Chicken little forecast

Still Chugging Along

Volcanoes are erupting in The Philippines, but on-fire Australia received some welcome rain. The Iran war cries have been called off and The Donald’s military powers are about to be hamstrung by the Senate. Meanwhile, his impeachment trial is starting, and we’re all on Twitter for a front-row seat.


What Could Go Right? Welcoming the world’s eight billionth human

And, is the United States ready to turn the page on Trump?

Emma Varvaloucas

Emma Varvaloucas

This is our weekly newsletter, What Could Go Right? Sign up here to receive it in your inbox every Thursday at 6am ET. You can read past issues here.

What does reaching eight billion humans mean for the planet?

Tuesday, November 15 was the United Nations’ Day of Eight Billion, the day that the world population was projected to cross eight billion people. (Of course, we don’t know exactly which day that happened or will happen. It’s an estimate.) As they explain, “This unprecedented growth is due to the gradual increase in human lifespan owing to improvements in public health, nutrition, personal hygiene and medicine. It is also the result of high and persistent levels of fertility in some countries.” From a progress perspective, the former is undoubtedly a win. What about the latter? 

That one is a more complicated story. To begin, let’s lay some misconceptions to rest. First, the numbers of humans are increasing, but our overall rate of population growth is slowing, which means that it’s unlikely we’ll keep on increasing without end, as some think. Growth is mainly occurring in the world’s poorest countries, not everywhere, as fertility rates all over are decreasing. In many European countries and in others like Japan, they are not even high enough to replace current population numbers. This has led to arguments like the one from our founder, Zachary Karabell, and others that in the long term, the main issue besetting us might not be overpopulation but underpopulation, as we eventually lose the numbers of humans needed to keep our current economic systems running.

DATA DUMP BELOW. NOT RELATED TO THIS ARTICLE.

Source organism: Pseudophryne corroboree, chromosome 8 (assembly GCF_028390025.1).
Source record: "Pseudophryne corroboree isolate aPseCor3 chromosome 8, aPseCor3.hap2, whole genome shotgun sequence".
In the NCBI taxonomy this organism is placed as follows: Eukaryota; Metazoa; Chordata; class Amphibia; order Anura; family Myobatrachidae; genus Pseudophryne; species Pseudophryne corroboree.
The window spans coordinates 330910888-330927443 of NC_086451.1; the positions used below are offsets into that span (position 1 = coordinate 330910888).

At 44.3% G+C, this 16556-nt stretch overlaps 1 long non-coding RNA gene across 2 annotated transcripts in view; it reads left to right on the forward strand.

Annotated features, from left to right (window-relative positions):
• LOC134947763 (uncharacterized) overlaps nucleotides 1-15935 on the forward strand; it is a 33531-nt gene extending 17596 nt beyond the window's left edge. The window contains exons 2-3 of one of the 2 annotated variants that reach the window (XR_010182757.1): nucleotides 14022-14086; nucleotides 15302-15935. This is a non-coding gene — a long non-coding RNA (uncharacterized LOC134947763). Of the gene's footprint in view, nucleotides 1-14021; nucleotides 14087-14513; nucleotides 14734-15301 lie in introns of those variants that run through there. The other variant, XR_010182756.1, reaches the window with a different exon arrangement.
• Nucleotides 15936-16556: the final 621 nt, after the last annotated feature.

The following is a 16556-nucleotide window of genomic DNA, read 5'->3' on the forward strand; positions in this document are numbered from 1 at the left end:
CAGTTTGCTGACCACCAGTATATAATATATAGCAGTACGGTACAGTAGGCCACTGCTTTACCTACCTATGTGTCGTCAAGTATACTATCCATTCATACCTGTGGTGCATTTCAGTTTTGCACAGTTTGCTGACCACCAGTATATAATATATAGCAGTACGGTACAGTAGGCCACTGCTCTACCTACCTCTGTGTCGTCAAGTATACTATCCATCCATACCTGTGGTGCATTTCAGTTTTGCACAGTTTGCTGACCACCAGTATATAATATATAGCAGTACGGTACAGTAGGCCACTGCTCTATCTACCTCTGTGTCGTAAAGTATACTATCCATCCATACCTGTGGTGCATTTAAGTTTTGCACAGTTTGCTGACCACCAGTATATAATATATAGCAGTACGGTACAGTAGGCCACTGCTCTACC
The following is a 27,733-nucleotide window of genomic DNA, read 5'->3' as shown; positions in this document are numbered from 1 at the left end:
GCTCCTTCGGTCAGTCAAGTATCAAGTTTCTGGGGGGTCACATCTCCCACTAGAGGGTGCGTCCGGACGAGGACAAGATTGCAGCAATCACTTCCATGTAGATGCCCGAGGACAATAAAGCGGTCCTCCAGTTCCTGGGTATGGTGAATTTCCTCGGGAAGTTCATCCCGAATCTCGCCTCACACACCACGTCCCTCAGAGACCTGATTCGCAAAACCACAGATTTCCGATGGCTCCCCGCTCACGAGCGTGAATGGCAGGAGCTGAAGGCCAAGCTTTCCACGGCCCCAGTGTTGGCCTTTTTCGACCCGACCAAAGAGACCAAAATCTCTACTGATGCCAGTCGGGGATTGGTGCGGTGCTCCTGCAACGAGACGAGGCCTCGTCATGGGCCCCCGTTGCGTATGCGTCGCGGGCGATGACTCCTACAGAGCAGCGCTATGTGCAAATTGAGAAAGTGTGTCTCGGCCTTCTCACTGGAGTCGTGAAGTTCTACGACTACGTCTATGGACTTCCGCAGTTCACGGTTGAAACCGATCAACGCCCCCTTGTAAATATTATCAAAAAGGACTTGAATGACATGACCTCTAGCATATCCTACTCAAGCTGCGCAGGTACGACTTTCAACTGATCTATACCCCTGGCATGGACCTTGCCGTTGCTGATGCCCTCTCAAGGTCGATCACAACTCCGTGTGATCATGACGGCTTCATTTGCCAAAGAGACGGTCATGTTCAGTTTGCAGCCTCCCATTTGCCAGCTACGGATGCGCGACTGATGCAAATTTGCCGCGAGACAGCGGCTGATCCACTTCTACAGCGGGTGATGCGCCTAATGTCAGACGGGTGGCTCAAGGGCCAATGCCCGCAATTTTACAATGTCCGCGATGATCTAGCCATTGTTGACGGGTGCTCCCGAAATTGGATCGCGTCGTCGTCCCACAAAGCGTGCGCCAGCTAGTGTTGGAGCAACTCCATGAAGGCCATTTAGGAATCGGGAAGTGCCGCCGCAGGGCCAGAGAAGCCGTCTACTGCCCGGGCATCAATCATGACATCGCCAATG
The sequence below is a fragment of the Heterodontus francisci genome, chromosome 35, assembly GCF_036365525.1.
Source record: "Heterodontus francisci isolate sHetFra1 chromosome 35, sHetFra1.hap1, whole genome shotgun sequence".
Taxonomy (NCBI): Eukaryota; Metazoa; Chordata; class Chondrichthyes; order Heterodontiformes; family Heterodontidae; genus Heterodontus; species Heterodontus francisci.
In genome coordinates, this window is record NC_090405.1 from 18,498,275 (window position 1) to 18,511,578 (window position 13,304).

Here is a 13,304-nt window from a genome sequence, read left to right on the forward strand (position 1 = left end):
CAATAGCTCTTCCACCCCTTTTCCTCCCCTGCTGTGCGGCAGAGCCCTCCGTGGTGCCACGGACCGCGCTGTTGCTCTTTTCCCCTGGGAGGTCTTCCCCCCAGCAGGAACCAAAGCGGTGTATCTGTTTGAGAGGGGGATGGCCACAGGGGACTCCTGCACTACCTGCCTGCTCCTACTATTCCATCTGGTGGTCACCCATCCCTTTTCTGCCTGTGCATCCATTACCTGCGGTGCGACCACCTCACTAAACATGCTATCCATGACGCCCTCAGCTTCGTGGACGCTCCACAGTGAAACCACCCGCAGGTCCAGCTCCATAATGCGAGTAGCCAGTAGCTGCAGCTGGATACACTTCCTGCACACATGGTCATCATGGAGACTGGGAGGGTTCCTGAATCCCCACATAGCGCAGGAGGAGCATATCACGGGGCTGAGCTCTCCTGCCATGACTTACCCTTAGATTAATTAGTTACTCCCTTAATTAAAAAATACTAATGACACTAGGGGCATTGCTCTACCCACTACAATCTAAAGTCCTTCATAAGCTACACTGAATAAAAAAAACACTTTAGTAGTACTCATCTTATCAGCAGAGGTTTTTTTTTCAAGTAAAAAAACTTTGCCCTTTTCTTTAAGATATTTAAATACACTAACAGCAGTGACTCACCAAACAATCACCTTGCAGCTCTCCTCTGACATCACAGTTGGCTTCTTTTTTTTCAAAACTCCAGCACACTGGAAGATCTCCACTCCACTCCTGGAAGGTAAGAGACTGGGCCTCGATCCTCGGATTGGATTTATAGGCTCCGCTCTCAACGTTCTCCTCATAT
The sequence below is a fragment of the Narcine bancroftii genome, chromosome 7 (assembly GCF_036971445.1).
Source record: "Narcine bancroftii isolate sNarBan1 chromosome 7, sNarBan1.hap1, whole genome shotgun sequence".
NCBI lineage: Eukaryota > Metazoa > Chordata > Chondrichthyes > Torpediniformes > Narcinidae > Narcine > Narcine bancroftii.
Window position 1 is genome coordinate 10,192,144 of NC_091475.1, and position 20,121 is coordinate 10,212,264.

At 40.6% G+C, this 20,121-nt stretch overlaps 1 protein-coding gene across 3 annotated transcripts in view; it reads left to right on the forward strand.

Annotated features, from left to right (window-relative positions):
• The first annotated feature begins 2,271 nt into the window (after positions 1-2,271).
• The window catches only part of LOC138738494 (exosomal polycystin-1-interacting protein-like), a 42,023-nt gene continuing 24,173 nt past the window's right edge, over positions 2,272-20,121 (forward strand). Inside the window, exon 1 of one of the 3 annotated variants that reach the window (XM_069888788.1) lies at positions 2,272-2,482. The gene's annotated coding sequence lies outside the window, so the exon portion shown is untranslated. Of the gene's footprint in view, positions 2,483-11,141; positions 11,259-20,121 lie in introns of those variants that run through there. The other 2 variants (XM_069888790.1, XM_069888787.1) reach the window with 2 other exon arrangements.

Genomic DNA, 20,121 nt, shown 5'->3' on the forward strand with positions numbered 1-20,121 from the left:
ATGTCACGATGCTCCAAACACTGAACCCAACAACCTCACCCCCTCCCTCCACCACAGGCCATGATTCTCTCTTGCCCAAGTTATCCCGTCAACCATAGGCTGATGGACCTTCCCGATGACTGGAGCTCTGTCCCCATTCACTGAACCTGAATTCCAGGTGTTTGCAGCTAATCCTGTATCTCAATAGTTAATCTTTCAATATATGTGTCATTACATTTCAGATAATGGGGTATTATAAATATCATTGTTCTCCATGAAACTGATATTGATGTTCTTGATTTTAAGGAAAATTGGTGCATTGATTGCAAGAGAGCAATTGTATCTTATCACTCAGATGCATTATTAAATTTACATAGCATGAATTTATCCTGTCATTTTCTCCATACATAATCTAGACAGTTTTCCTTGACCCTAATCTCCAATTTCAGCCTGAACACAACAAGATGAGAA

Second, while food insecurity remains a serious issue, notably in these poorer countries that cannot easily feed higher numbers of people, the popular Malthusian warnings of the 1980s that population growth will lead to mass starvation have not panned out. Since the 1940s, globally, we’ve managed to produce more food, move it around the world better, and feed more people, significantly dropping rates of hunger, malnourishment, and death—although in the last handful of years, the pandemic and the war in Ukraine have reversed some of those numbers.

Third, that more humans is just a bad thing, in particular for the environment. It’s true that we’ll need to simultaneously take care of more people and cut emissions in the next 20 to 30 years. That is, to put it lightly, a challenge, even though the link between population and climate change is not as strong as many say. But we can also take the challenge hand in hand with the more positive framing that just as one more human is one more mouth to feed (and shelter and so on and so forth), so too is it one more brain to put to use solving problems. 

If, that is, those brains can get to the right places. Facing a climate change–uncertain world, we would be in a better position if rich countries with low fertility rates and cleaner technology would open their doors to people from South Asia and sub-Saharan Africa, where populations are growing and which also happen to be where climate change effects will hit hardest. Or as The Progress Network (TPN) Member Parag Khanna says in the Financial Times: let them migrate. He writes, “More habitable regions need to think about how to reprogramme themselves into an archipelago of centres for our future civilization.”

“This enlightened scenario urges us towards a world of demographic mobility combined with sustainable infrastructure,” he goes on. Difficult, to be sure, but better than “the other scenarios on offer,” which “portend a neo-medieval world of warring fortresses, fending off at the gates those who both need and could offer help.”

Perhaps we can take this enlightened scenario more seriously as we welcome the Earth’s eight billionth human. Hello, kiddo. We’re trying hard to make this world a worthy place for you to live. In particular, this week we can at least give you the good news that emissions are still growing, but more slowly, reaching a “near-plateau.”

Trump is back, but “it’s time to turn the page”

Tuesday was also the day that Donald Trump announced his 2024 presidential run. Generally, we aren’t planning to cover presidential contenders in this newsletter, but we make an exception for Trump from the perspective that progress of many types will be in great jeopardy if American democracy goes down the toilet.